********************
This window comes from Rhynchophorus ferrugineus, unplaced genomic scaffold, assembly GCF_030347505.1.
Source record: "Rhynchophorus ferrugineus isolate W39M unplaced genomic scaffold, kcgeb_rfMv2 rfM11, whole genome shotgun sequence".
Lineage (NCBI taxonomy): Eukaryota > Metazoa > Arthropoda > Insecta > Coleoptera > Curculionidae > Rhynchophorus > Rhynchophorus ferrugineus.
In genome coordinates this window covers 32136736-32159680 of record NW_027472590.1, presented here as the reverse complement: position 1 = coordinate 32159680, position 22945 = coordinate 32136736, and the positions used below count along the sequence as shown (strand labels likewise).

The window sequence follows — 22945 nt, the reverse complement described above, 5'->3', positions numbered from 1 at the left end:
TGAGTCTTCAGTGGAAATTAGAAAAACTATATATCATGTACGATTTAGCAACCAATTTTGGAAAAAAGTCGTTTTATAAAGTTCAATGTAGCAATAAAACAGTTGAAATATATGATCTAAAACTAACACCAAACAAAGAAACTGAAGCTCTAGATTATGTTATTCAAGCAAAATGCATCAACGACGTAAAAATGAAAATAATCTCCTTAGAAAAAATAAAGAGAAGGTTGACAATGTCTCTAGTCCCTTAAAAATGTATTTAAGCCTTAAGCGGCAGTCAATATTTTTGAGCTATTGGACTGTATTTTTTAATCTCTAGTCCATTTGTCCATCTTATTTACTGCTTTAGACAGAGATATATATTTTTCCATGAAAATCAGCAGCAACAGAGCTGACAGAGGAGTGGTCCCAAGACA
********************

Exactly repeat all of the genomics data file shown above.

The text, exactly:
This window comes from Rhynchophorus ferrugineus, unplaced genomic scaffold, assembly GCF_030347505.1.
Source record: "Rhynchophorus ferrugineus isolate W39M unplaced genomic scaffold, kcgeb_rfMv2 rfM11, whole genome shotgun sequence".
Lineage (NCBI taxonomy): Eukaryota > Metazoa > Arthropoda > Insecta > Coleoptera > Curculionidae > Rhynchophorus > Rhynchophorus ferrugineus.
In genome coordinates this window covers 32136736-32159680 of record NW_027472590.1, presented here as the reverse complement: position 1 = coordinate 32159680, position 22945 = coordinate 32136736, and the positions used below count along the sequence as shown (strand labels likewise).

The window sequence follows — 22945 nt, the reverse complement described above, 5'->3', positions numbered from 1 at the left end:
TGAGTCTTCAGTGGAAATTAGAAAAACTATATATCATGTACGATTTAGCAACCAATTTTGGAAAAAAGTCGTTTTATAAAGTTCAATGTAGCAATAAAACAGTTGAAATATATGATCTAAAACTAACACCAAACAAAGAAACTGAAGCTCTAGATTATGTTATTCAAGCAAAATGCATCAACGACGTAAAAATGAAAATAATCTCCTTAGAAAAAATAAAGAGAAGGTTGACAATGTCTCTAGTCCCTTAAAAATGTATTTAAGCCTTAAGCGGCAGTCAATATTTTTGAGCTATTGGACTGTATTTTTTAATCTCTAGTCCATTTGTCCATCTTATTTACTGCTTTAGACAGAGATATATATTTTTCCATGAAAATCAGCAGCAACAGAGCTGACAGAGGAGTGGTCCCAAGACA